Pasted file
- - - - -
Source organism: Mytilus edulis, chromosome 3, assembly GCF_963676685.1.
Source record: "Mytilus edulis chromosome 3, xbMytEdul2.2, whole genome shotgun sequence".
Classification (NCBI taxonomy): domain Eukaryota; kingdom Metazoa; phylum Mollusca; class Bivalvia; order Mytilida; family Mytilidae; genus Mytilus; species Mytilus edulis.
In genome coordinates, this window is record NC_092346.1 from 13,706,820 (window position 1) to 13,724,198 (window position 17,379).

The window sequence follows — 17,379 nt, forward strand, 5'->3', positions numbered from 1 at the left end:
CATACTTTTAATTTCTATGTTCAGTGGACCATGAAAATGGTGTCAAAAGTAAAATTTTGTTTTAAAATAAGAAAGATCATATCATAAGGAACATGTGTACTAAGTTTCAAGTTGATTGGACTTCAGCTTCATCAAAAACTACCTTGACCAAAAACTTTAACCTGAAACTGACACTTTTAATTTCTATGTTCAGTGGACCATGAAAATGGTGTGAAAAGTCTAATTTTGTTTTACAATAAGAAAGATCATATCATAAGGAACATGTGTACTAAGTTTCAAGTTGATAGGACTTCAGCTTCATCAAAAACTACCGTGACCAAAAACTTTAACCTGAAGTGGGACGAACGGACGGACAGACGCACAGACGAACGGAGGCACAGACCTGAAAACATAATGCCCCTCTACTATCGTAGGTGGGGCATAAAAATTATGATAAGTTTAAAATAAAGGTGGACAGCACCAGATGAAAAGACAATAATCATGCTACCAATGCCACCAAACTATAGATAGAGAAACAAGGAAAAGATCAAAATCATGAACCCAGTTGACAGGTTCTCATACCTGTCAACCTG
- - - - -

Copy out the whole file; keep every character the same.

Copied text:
Source organism: Mytilus edulis, chromosome 3, assembly GCF_963676685.1.
Source record: "Mytilus edulis chromosome 3, xbMytEdul2.2, whole genome shotgun sequence".
Classification (NCBI taxonomy): domain Eukaryota; kingdom Metazoa; phylum Mollusca; class Bivalvia; order Mytilida; family Mytilidae; genus Mytilus; species Mytilus edulis.
In genome coordinates, this window is record NC_092346.1 from 13,706,820 (window position 1) to 13,724,198 (window position 17,379).

The window sequence follows — 17,379 nt, forward strand, 5'->3', positions numbered from 1 at the left end:
CATACTTTTAATTTCTATGTTCAGTGGACCATGAAAATGGTGTCAAAAGTAAAATTTTGTTTTAAAATAAGAAAGATCATATCATAAGGAACATGTGTACTAAGTTTCAAGTTGATTGGACTTCAGCTTCATCAAAAACTACCTTGACCAAAAACTTTAACCTGAAACTGACACTTTTAATTTCTATGTTCAGTGGACCATGAAAATGGTGTGAAAAGTCTAATTTTGTTTTACAATAAGAAAGATCATATCATAAGGAACATGTGTACTAAGTTTCAAGTTGATAGGACTTCAGCTTCATCAAAAACTACCGTGACCAAAAACTTTAACCTGAAGTGGGACGAACGGACGGACAGACGCACAGACGAACGGAGGCACAGACCTGAAAACATAATGCCCCTCTACTATCGTAGGTGGGGCATAAAAATTATGATAAGTTTAAAATAAAGGTGGACAGCACCAGATGAAAAGACAATAATCATGCTACCAATGCCACCAAACTATAGATAGAGAAACAAGGAAAAGATCAAAATCATGAACCCAGTTGACAGGTTCTCATACCTGTCAACCTG